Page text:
Campus Cat Coalition connects cat lovers, cares for campus strays

One of the campus cats rests outside on July 2 near the University Center mall. The Campus Cat Coalition is a student group centered around maintaining the health of the cats that live around UTA.

When history sophomore Savannah Chatham was walking past the University Center in January, she spotted a tabby cat lurking in the corner.

He was a friendly kitty, Chatham said, and she left briefly to get him something to eat. The cat, commonly known as O’Malley, was waiting when she returned with a serving of tater tots.

From then on, Chatham said she quickly grew fond of the other cats on campus and jumped at the opportunity to join the Campus Cat Coalition.

The newly revived and improved coalition will provide food and medical care to the cats on campus and allow community cat lovers an outlet to connect.

View this post on Instagram

The handsomest of boys

A post shared by Campus Cat Coalition (@catsofuta) on

Eryn Von Husen, biology junior and organization president, said the organization will use a custom Google map to keep track of the cats’ locations and Discord, a text and chat app, to coordinate feeding times and plan medical attention like spaying and neutering.

The coalition began in 2003, said Angie Barolet, Institutional Effectiveness and Reporting coordinator and member of the original coalition.

At the time, the cat population on campus was much larger, and feral cats would run loose on campus and congregate by the apartments, she said. Facilities Management began trapping the cats to control the population by euthanizing them.

Then various cat advocates, primarily faculty members and a few students, banded together to form the Campus Cat Coalition. Barolet said the organization’s goal was to spay or neuter the cats and help them find homes rather than put them down.

As the feline population dwindled, so did the organization’s activity. With fewer cats, there wasn’t much to do, and the coalition eventually fell apart.

Von Husen became interested in reviving the coalition in April when she noticed that one of the cats on campus had a deep wound on its head, according to a previous Shorthorn article.

She immediately started a GoFundMe to raise money to take the cat to a veterinary clinic.

The cat, named KC, was diagnosed with feline leukemia and euthanized.

After that, Von Husen began recruiting others to join the coalition, with the goal of spaying or neutering and vaccinating the other campus cats.

She said once she was sure the other cats were healthy, the main goal was to initiate TNR (trap-neuter-return) colonies, where the cats are humanely trapped, spayed/neutered, rehabilitated and safely returned to their outdoor habitats.

As the coalition spays and neuters the cats already on campus, more cats will inevitably migrate to UTA, Von Husen said. Owners frequently release their cats on the streets or dump their cats on college campuses.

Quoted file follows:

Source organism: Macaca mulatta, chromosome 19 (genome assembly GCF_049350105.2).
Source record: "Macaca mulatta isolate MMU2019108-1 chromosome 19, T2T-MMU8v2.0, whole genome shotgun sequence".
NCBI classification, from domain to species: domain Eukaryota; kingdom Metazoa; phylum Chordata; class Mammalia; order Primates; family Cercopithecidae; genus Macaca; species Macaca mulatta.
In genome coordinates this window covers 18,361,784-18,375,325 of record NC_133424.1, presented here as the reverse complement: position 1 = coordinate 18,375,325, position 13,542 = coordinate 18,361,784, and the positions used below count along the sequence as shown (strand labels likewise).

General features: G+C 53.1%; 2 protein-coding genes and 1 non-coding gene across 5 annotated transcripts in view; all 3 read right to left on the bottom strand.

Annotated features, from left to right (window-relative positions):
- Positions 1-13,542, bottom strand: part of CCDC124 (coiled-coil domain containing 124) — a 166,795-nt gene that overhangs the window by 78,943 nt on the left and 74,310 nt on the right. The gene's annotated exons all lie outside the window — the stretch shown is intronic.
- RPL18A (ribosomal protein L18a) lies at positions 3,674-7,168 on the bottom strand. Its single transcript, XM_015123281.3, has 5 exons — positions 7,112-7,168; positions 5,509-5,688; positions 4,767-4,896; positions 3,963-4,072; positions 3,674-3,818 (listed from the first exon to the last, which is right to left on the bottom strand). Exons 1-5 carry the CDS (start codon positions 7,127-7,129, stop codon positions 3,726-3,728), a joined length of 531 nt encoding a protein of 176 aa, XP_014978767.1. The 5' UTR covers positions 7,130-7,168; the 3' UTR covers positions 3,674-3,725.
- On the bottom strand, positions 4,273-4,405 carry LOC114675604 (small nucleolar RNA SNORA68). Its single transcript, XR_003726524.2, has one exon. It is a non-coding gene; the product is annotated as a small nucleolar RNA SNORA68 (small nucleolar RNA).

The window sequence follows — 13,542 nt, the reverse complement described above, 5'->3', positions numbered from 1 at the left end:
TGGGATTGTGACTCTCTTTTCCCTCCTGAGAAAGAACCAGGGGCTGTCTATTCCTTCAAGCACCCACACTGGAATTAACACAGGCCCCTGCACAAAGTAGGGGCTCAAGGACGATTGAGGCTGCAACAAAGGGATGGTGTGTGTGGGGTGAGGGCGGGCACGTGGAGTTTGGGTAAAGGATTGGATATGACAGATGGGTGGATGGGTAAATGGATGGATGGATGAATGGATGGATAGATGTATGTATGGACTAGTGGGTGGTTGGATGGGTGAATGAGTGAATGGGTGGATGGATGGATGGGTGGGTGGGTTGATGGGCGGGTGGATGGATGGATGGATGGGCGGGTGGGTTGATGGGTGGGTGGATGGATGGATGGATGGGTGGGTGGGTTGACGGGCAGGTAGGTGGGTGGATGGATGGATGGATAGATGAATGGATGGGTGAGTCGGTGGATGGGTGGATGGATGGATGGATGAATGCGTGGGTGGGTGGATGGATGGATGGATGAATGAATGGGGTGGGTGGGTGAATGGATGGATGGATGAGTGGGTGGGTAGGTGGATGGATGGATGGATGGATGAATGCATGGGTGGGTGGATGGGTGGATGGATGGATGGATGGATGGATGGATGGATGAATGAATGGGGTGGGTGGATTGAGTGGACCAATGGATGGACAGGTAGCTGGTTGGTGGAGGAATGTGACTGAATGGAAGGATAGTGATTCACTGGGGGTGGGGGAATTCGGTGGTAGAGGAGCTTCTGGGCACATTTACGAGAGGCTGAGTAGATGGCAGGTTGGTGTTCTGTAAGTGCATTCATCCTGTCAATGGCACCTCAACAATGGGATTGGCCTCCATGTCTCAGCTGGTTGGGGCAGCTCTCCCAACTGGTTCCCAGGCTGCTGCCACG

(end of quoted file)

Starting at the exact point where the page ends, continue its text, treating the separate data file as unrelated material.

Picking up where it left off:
“There’s always going to be cats,” she said.

Through the revamped club, Von Husen plans to educate the UTA community on proper ways to manage feral cats. Many people think the solution to the campus cat population is relocation, but she said this only confuses the cats.

“They have their own territory, and they know where to get their food,” she said. “If you just drop them off somewhere else, they’re going to starve.”

The club recently connected with the Feral Cat Condo Project, an organization that repurposes styrofoam coolers into shelters for feral cat communities. Von Husen said once Facilities Management approves the structures, the organization will set them up around campus to house the cats.

View this post on Instagram

A post shared by Campus Cat Coalition (@catsofuta) on

Danielle Ford, Campus Cat Coalition faculty adviser, said as an avid cat lover, the coalition was right up her alley.

Cats are often less loved than other animals like dogs, so it’s important to have an organization dedicated to their care, Ford said. While dogs are more likely to love everyone, a cat won’t jump into just anyone’s lap.

They’ve gained a stigma of seeming evil or unlovable and, as a result, many people overlook cats and are less likely to extend care to a stray cat than they are to a stray dog, she said. Now, the felines will get the attention they deserve.

“Cats are a very misunderstood animal because they don’t outwardly show affection like dogs,” she said. “People think that cats are sneaky or evil or can’t be loving, but cats can be just as, if not more, loyal than dogs.”

@CecilLenzen

features-editor.shorthorn@uta.edu

Like our work? Don’t steal it! Share the link or email us for information on how to get permission to use our content. Click here to report an accessibility issue or call (817) 272-3188.
Load comments